By the way, this self-same appellative, Pandora, has been bestowed upon vessels. There was a British ship by that name, dispatched in quest of the mutineers of the Bounty. But any old tar might have prophesied her fate. Bound home she was wrecked on a reef off New South Wales. Pandora, indeed! A pretty name for a ship: fairly smiting Fate in the face. But in this matter of christening ships of war, Christian nations are but too apt to be dare-devils. Witness the following: British names all — The Conqueror, the Defiance, the Revenge, the Spitfire, the Dreadnaught, the Thunderer, and the Tremendous; not omitting the Etna, which, in the Roads of Corfu, was struck by lightning, coming nigh being consumed by fire from above. But almost potent as Moses’ rod, Franklin’s proved her salvation.

With the above catalogue, compare we the Frenchman’s; quite characteristic of the aspirations of Monsieur:— The Destiny, the Glorious, the Magnanimous, the Magnificent, the Conqueror, the Triumphant, the Indomitable, the Intrepid, the Mont–Blanc. Lastly, the Dons; who have ransacked the theology of the religion of peace for fine names for their fighting ships; stopping not at designating one of their three-deckers, The Most Holy Trinity. But though, at Trafalgar, the Santissima Trinidada thundered like Sinai, her thunders were silenced by the victorious cannonade of the Victory.

And without being blown into splinters by artillery, how many of these Redoubtables and Invincibles have succumbed to the waves, and like braggarts gone down before hurricanes, with their bravadoes broad on their bows.

Much better the American names (barring Scorpions, Hornets, and Wasps;) Ohio, Virginia, Carolina, Vermont. And if ever these Yankees fight great sea engagements — which Heaven forefend! — how glorious, poetically speaking, to range up the whole federated fleet, and pour forth a broadside from Florida to Maine. Ay, ay, very glorious indeed! yet in that proud crowing of cannon, how shall the shade of peace-loving Penn be astounded, to see the mightiest murderer of them all, the great Pennsylvania, a very namesake of his. Truly, the Pennsylvania’s guns should be the wooden ones, called by men-of-war’s-men, Quakers.

But all this is an episode, made up of digressions. Time to tack ship, and return.

Now, in its proper place, I omitted to mention, that shortly after descending from the rigging, and while Samoa was rehearsing his adventures, dame Annatoo had stolen below into the forecastle, intent upon her chattels. And finding them all in mighty disarray, she returned to the deck prodigiously, excited, and glancing angrily toward Jarl and me, showered a whole torrent of objurgations into both ears of Samoa.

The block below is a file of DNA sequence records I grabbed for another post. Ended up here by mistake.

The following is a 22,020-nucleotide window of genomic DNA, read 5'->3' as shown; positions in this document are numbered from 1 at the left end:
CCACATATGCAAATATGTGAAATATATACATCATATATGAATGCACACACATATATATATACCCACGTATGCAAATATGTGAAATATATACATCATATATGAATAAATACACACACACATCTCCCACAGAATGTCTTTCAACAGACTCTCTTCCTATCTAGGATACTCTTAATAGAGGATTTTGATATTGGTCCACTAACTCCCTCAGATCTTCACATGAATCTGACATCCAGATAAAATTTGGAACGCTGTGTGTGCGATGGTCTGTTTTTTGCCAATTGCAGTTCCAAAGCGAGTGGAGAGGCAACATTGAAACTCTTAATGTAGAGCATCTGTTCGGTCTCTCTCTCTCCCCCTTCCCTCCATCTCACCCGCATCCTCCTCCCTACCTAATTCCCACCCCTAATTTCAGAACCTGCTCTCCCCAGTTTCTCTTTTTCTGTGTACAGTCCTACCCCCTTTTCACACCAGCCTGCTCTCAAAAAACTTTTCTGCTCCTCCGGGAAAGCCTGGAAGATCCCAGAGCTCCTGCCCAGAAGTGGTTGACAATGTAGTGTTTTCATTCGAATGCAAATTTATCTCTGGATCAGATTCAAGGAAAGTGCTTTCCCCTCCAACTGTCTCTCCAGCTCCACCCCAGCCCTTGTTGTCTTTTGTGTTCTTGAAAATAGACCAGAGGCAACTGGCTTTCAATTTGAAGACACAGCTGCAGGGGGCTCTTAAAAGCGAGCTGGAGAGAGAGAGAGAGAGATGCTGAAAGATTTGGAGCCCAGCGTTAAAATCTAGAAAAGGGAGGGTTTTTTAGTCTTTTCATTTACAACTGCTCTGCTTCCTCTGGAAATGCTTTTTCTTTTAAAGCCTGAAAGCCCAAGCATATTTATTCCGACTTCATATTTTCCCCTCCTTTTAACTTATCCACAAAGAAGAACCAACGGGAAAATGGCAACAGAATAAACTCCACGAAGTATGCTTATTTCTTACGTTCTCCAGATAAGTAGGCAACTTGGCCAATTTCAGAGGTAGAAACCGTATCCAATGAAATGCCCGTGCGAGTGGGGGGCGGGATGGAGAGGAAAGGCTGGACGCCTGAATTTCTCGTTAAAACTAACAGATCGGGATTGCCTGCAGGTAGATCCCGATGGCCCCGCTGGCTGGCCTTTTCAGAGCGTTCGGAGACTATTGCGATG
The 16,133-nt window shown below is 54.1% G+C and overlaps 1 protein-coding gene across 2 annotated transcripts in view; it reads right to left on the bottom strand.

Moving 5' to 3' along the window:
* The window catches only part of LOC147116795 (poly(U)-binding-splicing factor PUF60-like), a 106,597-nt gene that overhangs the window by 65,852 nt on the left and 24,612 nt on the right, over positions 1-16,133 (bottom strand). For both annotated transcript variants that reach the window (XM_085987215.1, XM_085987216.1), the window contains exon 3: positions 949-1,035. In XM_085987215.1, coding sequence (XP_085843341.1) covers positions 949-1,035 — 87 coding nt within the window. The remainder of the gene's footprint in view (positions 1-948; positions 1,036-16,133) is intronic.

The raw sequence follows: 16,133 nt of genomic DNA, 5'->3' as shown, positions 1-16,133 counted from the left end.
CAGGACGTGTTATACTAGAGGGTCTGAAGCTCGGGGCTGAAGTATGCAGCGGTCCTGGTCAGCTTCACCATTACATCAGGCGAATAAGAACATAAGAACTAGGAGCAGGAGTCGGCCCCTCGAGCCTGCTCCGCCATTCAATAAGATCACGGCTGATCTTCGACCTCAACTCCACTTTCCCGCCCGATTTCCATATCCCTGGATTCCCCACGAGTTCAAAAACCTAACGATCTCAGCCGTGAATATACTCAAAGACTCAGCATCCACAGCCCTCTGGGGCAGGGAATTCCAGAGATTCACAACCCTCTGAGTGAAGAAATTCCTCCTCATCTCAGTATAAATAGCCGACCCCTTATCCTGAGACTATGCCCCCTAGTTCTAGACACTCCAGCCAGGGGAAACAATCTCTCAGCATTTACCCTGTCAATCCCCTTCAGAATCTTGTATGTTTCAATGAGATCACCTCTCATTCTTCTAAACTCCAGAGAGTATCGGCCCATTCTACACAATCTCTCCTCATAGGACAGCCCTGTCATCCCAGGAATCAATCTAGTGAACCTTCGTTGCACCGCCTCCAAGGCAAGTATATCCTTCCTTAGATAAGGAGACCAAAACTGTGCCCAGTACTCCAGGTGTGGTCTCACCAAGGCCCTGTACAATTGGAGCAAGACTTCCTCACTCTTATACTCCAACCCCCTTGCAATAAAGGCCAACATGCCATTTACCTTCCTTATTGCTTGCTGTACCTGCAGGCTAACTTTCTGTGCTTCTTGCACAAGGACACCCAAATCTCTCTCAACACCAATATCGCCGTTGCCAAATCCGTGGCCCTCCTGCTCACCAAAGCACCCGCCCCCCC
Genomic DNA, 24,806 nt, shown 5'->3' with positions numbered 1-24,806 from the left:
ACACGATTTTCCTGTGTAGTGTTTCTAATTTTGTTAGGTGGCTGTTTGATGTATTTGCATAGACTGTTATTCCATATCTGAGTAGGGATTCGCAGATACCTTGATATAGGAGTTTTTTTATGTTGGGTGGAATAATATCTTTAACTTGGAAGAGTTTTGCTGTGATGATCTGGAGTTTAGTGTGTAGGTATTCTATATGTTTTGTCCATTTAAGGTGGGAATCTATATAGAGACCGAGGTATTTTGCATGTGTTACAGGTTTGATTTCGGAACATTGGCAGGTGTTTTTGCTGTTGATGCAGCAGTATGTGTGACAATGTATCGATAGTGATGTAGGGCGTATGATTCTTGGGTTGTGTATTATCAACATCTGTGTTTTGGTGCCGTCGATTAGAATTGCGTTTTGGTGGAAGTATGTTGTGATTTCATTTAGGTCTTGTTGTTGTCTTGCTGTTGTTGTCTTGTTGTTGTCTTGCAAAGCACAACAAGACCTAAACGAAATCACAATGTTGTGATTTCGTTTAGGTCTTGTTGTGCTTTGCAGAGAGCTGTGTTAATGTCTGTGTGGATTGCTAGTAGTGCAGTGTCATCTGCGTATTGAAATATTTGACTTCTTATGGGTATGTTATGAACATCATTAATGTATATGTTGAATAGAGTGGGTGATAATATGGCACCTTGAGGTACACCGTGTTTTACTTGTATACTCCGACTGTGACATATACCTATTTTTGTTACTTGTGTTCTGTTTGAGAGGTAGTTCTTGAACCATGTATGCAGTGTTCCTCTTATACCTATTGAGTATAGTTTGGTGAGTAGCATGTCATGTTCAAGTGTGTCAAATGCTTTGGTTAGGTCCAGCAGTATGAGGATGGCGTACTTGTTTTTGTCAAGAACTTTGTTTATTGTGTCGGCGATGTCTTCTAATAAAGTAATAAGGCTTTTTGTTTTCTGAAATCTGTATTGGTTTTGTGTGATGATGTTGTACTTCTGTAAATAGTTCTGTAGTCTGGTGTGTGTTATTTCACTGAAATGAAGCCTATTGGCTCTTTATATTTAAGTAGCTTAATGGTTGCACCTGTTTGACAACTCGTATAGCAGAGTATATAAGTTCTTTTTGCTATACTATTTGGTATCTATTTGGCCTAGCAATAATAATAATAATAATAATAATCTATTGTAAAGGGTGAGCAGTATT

This contempt of my presence surprised me at first; but perhaps women are less apt to be impressed by a pretentious demeanor, than men.

Now, to use a fighting phrase, there is nothing like boarding an enemy in the smoke. And therefore, upon this first token of Annatoo’s termagant qualities, I gave her to understand — craving her pardon — that neither the vessel nor aught therein was hers; but that every thing belonged to the owners in Lahina. I added, that at all hazards, a stop must be put to her pilferings. Rude language for feminine ears; but how to be avoided? Here was an infatuated woman, who, according to Samoa’s account, had been repeatedly detected in the act of essaying to draw out the screw-bolts which held together the planks. Tell me; was she not worse than the Load–Stone Rock, sailing by which a stout ship fell to pieces?

During this scene, Samoa said little. Perhaps he was secretly pleased that his matrimonial authority was reinforced by myself and my Viking, whose views of the proper position of wives at sea, so fully corresponded with his own; however difficult to practice, those purely theoretical ideas of his had hitherto proved.

Once more turning to Annatoo, now looking any thing but amiable, I observed, that all her clamors would be useless; and that if it came to the worst, the Parki had a hull that would hold her.

In the end she went off in a fit of the sulks; sitting down on the windlass and glaring; her arms akimbo, and swaying from side to side; while ever and anon she gave utterance to a dismal chant. It sounded like an invocation to the Cholos to rise and dispatch us.

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Last updated Monday, March 17, 2014 at 17:11